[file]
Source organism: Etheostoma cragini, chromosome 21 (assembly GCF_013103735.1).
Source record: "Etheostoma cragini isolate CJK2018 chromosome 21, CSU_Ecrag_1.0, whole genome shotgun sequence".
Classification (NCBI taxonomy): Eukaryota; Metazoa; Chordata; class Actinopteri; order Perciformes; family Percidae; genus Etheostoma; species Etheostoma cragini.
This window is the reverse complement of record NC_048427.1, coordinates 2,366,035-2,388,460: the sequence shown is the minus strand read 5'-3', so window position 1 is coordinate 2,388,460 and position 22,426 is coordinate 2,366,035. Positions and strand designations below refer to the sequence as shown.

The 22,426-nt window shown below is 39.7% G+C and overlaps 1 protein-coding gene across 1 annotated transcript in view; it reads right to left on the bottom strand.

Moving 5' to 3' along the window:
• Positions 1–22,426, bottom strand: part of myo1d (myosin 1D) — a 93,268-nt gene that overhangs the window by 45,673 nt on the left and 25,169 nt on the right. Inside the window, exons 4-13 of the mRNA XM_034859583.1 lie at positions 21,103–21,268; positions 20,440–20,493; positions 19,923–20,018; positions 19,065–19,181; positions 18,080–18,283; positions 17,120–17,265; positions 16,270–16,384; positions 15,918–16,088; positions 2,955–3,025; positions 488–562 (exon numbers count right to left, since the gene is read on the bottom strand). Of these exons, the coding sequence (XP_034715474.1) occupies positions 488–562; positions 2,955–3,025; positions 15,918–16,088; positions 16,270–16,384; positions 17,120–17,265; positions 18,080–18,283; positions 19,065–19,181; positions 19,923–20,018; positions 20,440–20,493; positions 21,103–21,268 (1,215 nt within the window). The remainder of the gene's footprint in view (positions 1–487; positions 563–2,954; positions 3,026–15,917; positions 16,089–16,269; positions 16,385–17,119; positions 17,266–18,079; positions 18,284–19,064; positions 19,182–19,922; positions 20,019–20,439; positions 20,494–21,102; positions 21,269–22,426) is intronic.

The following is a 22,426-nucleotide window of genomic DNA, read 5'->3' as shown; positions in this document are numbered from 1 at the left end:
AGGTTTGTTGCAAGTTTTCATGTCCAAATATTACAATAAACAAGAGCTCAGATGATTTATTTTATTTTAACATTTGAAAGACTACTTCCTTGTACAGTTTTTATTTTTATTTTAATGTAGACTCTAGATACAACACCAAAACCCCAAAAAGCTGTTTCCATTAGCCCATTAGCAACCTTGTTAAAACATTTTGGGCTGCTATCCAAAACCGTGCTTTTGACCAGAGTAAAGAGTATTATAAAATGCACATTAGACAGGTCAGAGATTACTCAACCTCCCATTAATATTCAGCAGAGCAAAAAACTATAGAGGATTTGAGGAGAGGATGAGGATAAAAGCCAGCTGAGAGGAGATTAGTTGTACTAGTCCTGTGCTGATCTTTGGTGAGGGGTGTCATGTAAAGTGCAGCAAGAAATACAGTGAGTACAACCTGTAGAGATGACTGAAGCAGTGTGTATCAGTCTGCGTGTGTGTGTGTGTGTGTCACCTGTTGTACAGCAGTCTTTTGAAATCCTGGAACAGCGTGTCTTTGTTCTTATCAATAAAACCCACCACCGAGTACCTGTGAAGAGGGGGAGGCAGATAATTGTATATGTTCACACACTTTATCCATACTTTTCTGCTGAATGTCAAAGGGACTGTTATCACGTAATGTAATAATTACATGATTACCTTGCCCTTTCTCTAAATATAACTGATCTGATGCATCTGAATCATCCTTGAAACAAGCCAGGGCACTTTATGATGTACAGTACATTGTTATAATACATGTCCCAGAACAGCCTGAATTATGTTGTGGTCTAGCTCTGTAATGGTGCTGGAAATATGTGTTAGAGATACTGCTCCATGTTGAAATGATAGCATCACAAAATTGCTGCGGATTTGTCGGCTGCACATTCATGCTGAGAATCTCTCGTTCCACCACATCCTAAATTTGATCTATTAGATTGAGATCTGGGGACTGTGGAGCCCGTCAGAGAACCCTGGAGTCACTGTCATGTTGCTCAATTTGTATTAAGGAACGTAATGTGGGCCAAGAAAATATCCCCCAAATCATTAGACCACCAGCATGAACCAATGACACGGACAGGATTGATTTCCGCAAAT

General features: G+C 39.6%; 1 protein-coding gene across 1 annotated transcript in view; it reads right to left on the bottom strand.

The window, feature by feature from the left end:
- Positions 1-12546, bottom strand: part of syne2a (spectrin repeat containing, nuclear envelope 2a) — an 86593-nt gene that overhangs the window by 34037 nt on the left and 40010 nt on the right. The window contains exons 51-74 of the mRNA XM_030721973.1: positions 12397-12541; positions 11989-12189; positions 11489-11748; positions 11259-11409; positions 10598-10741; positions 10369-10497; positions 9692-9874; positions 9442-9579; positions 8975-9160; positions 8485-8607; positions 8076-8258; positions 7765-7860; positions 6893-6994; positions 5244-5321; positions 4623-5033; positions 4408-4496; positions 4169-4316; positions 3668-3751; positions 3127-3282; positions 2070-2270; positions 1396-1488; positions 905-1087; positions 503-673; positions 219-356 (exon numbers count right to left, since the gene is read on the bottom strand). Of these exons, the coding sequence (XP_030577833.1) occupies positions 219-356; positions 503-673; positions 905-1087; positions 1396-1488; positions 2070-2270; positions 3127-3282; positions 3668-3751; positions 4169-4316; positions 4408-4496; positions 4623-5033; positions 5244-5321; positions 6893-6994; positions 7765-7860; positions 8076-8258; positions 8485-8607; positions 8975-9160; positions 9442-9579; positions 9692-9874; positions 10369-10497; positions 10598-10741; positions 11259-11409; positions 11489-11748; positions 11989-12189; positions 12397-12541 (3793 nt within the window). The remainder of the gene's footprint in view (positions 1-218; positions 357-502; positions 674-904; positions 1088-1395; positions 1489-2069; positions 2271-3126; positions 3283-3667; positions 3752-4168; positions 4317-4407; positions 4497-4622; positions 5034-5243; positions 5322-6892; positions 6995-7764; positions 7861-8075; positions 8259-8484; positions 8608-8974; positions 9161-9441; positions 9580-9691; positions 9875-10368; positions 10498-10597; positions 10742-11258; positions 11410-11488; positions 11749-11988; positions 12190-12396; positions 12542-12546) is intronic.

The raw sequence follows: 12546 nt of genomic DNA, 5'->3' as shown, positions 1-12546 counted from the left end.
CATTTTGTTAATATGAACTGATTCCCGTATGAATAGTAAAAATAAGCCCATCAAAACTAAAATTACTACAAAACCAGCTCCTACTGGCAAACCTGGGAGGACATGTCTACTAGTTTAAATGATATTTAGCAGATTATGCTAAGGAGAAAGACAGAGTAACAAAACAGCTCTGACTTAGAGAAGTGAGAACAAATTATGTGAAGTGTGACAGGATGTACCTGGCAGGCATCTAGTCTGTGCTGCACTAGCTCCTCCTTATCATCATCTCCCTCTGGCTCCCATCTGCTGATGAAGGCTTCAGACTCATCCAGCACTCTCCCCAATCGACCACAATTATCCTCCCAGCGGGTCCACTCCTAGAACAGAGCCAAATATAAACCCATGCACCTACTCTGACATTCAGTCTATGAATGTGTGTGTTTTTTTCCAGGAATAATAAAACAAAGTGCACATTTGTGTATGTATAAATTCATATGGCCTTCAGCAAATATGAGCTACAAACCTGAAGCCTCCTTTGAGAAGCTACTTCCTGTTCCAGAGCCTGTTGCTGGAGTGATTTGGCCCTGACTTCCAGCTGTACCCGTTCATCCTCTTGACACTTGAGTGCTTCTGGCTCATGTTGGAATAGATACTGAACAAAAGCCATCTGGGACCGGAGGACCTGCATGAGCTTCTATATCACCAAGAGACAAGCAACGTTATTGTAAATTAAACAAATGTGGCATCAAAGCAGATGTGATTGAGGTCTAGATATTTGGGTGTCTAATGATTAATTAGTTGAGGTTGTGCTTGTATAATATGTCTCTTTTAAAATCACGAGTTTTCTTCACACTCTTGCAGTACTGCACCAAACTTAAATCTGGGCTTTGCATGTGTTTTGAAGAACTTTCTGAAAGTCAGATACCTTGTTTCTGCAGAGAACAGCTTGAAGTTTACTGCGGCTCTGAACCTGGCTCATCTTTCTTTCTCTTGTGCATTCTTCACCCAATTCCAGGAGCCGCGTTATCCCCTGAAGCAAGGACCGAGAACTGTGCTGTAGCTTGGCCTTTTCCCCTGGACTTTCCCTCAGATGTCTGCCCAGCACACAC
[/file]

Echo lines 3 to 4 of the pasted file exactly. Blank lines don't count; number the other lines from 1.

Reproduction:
Classification (NCBI taxonomy): Eukaryota; Metazoa; Chordata; class Actinopteri; order Perciformes; family Percidae; genus Etheostoma; species Etheostoma cragini.
This window is the reverse complement of record NC_048427.1, coordinates 2,366,035-2,388,460: the sequence shown is the minus strand read 5'-3', so window position 1 is coordinate 2,388,460 and position 22,426 is coordinate 2,366,035. Positions and strand designations below refer to the sequence as shown.